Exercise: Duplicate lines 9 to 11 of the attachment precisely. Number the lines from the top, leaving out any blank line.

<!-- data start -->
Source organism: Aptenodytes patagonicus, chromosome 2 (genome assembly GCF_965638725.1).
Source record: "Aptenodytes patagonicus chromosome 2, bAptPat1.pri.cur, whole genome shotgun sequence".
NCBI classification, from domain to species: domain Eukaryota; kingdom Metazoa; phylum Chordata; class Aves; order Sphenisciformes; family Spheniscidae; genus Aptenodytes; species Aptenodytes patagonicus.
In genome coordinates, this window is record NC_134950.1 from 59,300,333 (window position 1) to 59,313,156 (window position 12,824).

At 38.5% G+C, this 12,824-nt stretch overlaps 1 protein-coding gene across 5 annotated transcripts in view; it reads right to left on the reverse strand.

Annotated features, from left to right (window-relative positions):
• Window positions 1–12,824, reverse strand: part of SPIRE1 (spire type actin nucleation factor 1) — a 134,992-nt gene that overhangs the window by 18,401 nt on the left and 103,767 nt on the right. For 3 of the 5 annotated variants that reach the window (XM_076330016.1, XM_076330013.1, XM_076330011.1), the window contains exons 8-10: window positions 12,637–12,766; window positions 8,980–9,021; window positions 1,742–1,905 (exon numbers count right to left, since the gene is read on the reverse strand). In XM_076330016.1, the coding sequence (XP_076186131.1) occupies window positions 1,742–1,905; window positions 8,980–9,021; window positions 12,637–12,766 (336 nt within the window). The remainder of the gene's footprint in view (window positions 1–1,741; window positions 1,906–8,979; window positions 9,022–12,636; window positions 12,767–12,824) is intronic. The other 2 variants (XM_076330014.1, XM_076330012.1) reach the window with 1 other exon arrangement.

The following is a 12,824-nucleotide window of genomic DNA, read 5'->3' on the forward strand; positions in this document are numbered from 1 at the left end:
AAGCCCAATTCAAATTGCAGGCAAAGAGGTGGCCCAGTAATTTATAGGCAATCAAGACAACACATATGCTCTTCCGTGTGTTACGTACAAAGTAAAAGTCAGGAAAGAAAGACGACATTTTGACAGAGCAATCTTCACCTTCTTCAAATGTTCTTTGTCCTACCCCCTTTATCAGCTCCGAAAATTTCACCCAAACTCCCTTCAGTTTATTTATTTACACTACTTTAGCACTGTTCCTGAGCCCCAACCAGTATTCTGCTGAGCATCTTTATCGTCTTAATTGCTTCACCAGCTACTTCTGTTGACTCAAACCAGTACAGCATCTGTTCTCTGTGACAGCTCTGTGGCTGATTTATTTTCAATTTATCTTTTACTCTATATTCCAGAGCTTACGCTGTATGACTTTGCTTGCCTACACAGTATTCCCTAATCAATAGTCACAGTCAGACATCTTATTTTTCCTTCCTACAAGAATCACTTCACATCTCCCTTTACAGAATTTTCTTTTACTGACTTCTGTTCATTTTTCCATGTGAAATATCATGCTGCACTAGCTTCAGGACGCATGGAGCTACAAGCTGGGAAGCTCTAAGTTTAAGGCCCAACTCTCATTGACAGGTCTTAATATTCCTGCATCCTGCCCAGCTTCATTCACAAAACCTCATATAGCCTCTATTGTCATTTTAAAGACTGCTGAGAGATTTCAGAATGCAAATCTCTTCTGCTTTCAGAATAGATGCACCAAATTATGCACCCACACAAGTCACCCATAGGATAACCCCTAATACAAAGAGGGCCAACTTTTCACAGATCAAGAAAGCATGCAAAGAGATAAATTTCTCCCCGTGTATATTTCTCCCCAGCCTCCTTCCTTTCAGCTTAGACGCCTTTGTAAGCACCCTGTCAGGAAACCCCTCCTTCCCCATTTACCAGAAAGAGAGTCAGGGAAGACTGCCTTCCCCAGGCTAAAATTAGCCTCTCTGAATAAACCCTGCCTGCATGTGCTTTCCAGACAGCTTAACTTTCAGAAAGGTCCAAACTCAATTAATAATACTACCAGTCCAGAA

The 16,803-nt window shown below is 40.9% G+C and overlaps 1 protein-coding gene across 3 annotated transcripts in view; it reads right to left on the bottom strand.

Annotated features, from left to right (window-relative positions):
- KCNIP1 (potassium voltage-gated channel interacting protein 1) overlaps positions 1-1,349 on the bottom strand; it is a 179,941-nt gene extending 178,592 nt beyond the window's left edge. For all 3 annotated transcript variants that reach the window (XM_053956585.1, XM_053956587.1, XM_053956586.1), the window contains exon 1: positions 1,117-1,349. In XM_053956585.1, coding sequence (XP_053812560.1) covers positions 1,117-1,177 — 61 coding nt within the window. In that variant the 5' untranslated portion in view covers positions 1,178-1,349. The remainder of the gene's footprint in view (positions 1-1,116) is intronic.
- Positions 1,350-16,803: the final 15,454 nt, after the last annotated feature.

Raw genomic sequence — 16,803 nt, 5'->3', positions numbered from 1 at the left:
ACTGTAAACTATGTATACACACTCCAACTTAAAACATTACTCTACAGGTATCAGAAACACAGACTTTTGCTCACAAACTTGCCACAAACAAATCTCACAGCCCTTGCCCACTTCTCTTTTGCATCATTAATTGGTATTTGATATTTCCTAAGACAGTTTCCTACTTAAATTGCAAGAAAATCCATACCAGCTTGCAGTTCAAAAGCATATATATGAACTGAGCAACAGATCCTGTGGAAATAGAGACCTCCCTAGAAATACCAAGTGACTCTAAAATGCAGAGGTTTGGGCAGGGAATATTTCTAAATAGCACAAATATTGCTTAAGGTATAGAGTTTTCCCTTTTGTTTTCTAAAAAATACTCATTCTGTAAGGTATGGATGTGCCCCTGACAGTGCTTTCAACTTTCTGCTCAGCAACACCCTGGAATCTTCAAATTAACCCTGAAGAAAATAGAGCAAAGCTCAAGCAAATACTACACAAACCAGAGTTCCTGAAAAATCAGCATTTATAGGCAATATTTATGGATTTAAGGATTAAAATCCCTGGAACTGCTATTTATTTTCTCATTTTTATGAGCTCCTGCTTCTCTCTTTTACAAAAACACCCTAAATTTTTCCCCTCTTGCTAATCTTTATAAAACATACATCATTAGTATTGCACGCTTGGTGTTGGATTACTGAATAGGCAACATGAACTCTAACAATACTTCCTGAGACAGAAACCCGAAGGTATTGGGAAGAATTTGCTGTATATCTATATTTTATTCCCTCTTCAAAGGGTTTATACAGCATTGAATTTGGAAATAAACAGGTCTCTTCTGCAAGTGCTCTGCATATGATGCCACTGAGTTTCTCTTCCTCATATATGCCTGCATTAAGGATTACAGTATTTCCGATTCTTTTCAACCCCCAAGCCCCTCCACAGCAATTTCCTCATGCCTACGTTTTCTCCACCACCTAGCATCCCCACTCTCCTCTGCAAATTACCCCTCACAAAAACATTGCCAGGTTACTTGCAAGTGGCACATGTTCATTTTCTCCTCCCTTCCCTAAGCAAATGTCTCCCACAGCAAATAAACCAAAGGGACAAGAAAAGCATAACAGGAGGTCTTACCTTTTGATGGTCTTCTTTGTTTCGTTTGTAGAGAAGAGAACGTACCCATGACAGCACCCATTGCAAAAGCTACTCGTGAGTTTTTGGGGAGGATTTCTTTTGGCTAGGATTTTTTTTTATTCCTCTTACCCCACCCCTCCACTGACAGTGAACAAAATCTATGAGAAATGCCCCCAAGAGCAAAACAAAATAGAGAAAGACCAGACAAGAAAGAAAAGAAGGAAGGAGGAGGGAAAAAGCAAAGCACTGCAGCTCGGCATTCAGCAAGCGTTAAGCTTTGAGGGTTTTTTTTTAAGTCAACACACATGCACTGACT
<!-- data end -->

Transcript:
AAGCCCAATTCAAATTGCAGGCAAAGAGGTGGCCCAGTAATTTATAGGCAATCAAGACAACACATATGCTCTTCCGTGTGTTACGTACAAAGTAAAAGTCAGGAAAGAAAGACGACATTTTGACAGAGCAATCTTCACCTTCTTCAAATGTTCTTTGTCCTACCCCCTTTATCAGCTCCGAAAATTTCACCCAAACTCCCTTCAGTTTATTTATTTACACTACTTTAGCACTGTTCCTGAGCCCCAACCAGTATTCTGCTGAGCATCTTTATCGTCTTAATTGCTTCACCAGCTACTTCTGTTGACTCAAACCAGTACAGCATCTGTTCTCTGTGACAGCTCTGTGGCTGATTTATTTTCAATTTATCTTTTACTCTATATTCCAGAGCTTACGCTGTATGACTTTGCTTGCCTACACAGTATTCCCTAATCAATAGTCACAGTCAGACATCTTATTTTTCCTTCCTACAAGAATCACTTCACATCTCCCTTTACAGAATTTTCTTTTACTGACTTCTGTTCATTTTTCCATGTGAAATATCATGCTGCACTAGCTTCAGGACGCATGGAGCTACAAGCTGGGAAGCTCTAAGTTTAAGGCCCAACTCTCATTGACAGGTCTTAATATTCCTGCATCCTGCCCAGCTTCATTCACAAAACCTCATATAGCCTCTATTGTCATTTTAAAGACTGCTGAGAGATTTCAGAATGCAAATCTCTTCTGCTTTCAGAATAGATGCACCAAATTATGCACCCACACAAGTCACCCATAGGATAACCCCTAATACAAAGAGGGCCAACTTTTCACAGATCAAGAAAGCATGCAAAGAGATAAATTTCTCCCCGTGTATATTTCTCCCCAGCCTCCTTCCTTTCAGCTTAGACGCCTTTGTAAGCACCCTGTCAGGAAACCCCTCCTTCCCCATTTACCAGAAAGAGAGTCAGGGAAGACTGCCTTCCCCAGGCTAAAATTAGCCTCTCTGAATAAACCCTGCCTGCATGTGCTTTCCAGACAGCTTAACTTTCAGAAAGGTCCAAACTCAATTAATAATACTACCAGTCCAGAA

The 16,803-nt window shown below is 40.9% G+C and overlaps 1 protein-coding gene across 3 annotated transcripts in view; it reads right to left on the bottom strand.

Annotated features, from left to right (window-relative positions):